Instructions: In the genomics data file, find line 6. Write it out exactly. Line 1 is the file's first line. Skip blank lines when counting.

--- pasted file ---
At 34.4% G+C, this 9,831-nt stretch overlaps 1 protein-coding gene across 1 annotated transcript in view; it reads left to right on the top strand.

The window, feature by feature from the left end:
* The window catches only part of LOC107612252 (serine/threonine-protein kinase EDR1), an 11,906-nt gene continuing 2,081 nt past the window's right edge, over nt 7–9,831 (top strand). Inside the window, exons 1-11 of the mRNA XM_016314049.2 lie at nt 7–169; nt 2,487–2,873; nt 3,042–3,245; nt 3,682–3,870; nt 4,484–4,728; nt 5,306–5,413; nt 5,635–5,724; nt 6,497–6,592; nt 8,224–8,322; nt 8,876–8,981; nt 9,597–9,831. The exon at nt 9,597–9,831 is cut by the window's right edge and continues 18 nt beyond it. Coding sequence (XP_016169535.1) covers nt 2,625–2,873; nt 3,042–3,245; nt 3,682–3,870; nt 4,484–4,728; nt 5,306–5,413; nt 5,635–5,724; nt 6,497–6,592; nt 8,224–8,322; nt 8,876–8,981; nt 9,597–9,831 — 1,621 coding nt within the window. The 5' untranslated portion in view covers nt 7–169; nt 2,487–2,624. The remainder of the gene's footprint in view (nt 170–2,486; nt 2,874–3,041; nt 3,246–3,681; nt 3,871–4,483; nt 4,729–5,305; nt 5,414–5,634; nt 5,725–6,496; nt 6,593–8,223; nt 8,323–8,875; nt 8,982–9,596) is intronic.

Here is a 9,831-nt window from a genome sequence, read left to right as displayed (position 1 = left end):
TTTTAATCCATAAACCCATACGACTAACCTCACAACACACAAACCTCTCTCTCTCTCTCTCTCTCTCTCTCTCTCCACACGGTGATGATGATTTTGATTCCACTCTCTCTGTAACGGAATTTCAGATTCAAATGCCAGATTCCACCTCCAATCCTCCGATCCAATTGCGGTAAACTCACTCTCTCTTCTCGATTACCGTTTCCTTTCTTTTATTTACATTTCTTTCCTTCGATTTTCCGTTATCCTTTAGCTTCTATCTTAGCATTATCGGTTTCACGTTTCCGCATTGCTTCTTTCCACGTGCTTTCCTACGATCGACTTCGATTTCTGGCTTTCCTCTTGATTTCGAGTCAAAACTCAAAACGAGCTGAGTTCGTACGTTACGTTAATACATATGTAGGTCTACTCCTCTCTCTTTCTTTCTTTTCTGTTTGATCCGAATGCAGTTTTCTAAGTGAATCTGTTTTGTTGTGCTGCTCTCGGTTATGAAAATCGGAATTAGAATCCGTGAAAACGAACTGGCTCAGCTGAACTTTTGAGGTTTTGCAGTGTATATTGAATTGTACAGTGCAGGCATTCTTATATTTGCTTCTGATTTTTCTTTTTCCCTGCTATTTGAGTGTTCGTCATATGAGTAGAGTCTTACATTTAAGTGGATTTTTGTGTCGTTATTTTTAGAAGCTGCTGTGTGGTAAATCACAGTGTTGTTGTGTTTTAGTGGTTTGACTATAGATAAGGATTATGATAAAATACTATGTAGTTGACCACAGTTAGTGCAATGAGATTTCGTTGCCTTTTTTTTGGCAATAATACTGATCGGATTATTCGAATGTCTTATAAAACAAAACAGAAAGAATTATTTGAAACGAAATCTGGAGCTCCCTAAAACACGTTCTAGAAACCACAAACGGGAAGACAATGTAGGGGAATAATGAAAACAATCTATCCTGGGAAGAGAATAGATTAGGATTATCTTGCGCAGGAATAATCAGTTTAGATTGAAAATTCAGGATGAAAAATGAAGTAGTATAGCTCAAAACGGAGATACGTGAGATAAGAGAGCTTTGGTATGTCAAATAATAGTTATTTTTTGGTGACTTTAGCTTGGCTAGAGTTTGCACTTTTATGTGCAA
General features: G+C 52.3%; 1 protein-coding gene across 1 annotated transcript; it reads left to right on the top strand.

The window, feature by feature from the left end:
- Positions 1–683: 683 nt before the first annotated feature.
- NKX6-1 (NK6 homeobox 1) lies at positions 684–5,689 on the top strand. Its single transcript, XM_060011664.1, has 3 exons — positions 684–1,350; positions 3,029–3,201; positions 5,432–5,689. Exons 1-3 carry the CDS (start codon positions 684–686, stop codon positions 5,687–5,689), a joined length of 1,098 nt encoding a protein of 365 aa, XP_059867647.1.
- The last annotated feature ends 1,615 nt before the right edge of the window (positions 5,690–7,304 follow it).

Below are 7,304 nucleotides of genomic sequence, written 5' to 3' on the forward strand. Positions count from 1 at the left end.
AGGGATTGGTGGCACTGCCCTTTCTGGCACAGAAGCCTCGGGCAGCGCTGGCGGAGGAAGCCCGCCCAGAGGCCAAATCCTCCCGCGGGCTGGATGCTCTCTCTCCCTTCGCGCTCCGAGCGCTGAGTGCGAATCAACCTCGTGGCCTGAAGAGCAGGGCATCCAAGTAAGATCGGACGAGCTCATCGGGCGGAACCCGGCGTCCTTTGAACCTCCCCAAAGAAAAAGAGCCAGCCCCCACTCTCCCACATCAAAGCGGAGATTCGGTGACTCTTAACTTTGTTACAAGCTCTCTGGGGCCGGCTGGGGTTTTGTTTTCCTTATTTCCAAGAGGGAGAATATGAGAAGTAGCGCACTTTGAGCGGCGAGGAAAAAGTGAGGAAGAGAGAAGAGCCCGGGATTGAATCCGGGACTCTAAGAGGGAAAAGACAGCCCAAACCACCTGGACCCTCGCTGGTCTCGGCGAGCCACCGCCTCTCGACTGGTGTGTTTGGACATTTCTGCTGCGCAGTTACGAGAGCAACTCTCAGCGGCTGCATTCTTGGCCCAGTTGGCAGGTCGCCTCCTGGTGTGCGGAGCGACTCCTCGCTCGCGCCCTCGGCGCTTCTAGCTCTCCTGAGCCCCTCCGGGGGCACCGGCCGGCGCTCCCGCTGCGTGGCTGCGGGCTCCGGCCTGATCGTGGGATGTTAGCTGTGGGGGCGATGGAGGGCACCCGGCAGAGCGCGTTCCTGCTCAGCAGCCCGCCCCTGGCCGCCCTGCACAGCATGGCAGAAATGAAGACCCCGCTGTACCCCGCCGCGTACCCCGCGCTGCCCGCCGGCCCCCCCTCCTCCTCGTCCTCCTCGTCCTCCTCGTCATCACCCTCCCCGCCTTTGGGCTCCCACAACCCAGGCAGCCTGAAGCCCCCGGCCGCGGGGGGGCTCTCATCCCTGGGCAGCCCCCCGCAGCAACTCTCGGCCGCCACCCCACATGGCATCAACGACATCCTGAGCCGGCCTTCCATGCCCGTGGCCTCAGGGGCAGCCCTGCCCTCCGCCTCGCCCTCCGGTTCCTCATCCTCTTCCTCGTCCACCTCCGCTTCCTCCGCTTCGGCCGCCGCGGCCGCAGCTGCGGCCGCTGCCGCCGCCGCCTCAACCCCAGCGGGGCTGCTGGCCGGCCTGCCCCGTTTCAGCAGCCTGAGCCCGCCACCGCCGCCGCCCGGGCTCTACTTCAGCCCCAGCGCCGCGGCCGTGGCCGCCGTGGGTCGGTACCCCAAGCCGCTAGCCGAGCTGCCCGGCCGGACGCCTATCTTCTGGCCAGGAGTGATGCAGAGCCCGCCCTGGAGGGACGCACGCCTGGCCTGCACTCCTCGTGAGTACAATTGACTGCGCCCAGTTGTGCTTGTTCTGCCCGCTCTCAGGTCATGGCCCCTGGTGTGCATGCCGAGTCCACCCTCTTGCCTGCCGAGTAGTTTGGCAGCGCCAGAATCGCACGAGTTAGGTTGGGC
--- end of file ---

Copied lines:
General features: G+C 52.3%; 1 protein-coding gene across 1 annotated transcript; it reads left to right on the top strand.